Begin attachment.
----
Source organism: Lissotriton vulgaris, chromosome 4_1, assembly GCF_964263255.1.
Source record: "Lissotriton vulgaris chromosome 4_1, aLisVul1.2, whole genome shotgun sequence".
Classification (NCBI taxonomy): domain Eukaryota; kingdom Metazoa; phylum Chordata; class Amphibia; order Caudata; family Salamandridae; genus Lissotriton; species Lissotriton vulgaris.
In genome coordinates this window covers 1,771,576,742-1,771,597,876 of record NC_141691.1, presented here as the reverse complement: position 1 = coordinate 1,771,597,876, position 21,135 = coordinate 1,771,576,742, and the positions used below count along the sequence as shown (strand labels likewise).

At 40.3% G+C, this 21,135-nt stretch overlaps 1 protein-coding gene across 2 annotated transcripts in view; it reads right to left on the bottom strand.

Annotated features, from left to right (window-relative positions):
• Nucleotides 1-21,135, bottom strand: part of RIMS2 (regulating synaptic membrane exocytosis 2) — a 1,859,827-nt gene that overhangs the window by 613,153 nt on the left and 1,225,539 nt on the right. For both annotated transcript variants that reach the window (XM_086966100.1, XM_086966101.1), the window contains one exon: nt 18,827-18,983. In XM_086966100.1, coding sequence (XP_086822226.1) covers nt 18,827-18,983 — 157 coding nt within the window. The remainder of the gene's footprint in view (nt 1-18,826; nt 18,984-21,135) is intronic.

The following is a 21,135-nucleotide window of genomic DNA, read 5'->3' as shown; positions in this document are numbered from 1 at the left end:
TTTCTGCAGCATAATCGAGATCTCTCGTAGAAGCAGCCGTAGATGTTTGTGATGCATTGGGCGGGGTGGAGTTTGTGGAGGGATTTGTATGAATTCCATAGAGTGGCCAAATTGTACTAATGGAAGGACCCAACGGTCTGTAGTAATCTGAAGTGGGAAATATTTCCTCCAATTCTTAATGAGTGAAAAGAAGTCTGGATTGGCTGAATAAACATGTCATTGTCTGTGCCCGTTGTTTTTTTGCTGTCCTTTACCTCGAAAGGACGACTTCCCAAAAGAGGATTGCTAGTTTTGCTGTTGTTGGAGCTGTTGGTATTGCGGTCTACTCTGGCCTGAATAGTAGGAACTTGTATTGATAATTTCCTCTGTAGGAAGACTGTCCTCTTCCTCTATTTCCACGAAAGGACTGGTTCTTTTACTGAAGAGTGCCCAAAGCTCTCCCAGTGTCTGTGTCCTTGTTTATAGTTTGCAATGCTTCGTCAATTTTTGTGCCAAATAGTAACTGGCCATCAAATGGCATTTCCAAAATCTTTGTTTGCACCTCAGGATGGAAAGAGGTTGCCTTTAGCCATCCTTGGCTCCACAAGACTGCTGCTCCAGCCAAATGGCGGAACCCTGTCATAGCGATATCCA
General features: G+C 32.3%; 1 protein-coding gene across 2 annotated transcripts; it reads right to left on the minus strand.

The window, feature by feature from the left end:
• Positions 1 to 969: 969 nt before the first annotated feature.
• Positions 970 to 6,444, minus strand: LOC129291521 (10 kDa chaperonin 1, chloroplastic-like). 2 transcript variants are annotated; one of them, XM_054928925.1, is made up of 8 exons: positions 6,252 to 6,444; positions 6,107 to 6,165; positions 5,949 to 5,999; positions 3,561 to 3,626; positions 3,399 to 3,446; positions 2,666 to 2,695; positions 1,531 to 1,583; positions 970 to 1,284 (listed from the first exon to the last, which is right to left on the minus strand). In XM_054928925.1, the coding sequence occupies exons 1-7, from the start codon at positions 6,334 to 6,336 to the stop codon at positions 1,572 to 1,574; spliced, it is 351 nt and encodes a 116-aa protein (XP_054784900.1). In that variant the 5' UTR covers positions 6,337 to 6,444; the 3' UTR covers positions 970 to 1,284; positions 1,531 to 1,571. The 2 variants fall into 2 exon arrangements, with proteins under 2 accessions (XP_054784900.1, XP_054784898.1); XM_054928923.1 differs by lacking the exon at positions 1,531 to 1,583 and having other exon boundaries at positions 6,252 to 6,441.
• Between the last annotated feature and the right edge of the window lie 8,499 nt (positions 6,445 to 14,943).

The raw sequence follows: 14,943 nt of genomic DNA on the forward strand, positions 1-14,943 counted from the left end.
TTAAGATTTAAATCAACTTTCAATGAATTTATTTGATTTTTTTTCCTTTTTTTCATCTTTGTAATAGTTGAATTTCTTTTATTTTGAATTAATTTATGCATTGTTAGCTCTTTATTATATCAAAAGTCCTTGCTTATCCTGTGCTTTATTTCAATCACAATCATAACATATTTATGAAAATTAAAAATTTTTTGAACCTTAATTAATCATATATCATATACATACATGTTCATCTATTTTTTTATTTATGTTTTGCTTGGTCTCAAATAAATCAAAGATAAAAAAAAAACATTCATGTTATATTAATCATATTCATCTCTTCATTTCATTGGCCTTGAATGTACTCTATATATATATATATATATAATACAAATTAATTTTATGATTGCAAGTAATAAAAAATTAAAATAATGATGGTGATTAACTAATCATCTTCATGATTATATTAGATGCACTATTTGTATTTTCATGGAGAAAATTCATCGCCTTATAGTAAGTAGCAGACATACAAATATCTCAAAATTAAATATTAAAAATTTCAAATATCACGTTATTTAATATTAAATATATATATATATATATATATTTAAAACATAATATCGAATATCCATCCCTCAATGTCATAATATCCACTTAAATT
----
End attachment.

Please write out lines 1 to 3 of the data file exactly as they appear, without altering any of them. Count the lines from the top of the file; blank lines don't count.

Source organism: Lissotriton vulgaris, chromosome 4_1, assembly GCF_964263255.1.
Source record: "Lissotriton vulgaris chromosome 4_1, aLisVul1.2, whole genome shotgun sequence".
Classification (NCBI taxonomy): domain Eukaryota; kingdom Metazoa; phylum Chordata; class Amphibia; order Caudata; family Salamandridae; genus Lissotriton; species Lissotriton vulgaris.